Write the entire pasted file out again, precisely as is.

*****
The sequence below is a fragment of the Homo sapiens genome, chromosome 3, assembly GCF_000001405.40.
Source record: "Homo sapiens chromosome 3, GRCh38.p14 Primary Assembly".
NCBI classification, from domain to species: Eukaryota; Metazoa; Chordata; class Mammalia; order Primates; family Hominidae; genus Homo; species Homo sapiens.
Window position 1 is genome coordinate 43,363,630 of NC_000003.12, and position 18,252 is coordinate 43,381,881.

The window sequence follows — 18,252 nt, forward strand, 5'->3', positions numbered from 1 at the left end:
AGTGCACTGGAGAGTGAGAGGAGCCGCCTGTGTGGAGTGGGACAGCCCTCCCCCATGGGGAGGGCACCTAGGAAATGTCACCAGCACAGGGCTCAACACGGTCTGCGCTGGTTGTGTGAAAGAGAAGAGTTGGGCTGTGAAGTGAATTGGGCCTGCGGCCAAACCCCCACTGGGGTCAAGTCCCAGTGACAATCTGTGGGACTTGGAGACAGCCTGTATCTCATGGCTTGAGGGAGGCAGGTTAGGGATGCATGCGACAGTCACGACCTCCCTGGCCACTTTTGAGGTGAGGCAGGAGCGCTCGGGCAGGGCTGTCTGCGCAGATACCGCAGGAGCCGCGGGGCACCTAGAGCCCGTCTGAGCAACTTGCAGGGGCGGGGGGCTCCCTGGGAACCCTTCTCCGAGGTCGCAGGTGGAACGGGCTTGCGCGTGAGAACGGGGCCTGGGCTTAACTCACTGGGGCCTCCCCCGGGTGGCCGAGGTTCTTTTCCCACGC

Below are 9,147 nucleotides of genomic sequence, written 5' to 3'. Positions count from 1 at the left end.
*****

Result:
The sequence below is a fragment of the Homo sapiens genome, chromosome 3, assembly GCF_000001405.40.
Source record: "Homo sapiens chromosome 3, GRCh38.p14 Primary Assembly".
NCBI classification, from domain to species: Eukaryota; Metazoa; Chordata; class Mammalia; order Primates; family Hominidae; genus Homo; species Homo sapiens.
Window position 1 is genome coordinate 43,363,630 of NC_000003.12, and position 18,252 is coordinate 43,381,881.

The window sequence follows — 18,252 nt, forward strand, 5'->3', positions numbered from 1 at the left end:
AGTGCACTGGAGAGTGAGAGGAGCCGCCTGTGTGGAGTGGGACAGCCCTCCCCCATGGGGAGGGCACCTAGGAAATGTCACCAGCACAGGGCTCAACACGGTCTGCGCTGGTTGTGTGAAAGAGAAGAGTTGGGCTGTGAAGTGAATTGGGCCTGCGGCCAAACCCCCACTGGGGTCAAGTCCCAGTGACAATCTGTGGGACTTGGAGACAGCCTGTATCTCATGGCTTGAGGGAGGCAGGTTAGGGATGCATGCGACAGTCACGACCTCCCTGGCCACTTTTGAGGTGAGGCAGGAGCGCTCGGGCAGGGCTGTCTGCGCAGATACCGCAGGAGCCGCGGGGCACCTAGAGCCCGTCTGAGCAACTTGCAGGGGCGGGGGGCTCCCTGGGAACCCTTCTCCGAGGTCGCAGGTGGAACGGGCTTGCGCGTGAGAACGGGGCCTGGGCTTAACTCACTGGGGCCTCCCCCGGGTGGCCGAGGTTCTTTTCCCACGC

Below are 9,147 nucleotides of genomic sequence, written 5' to 3'. Positions count from 1 at the left end.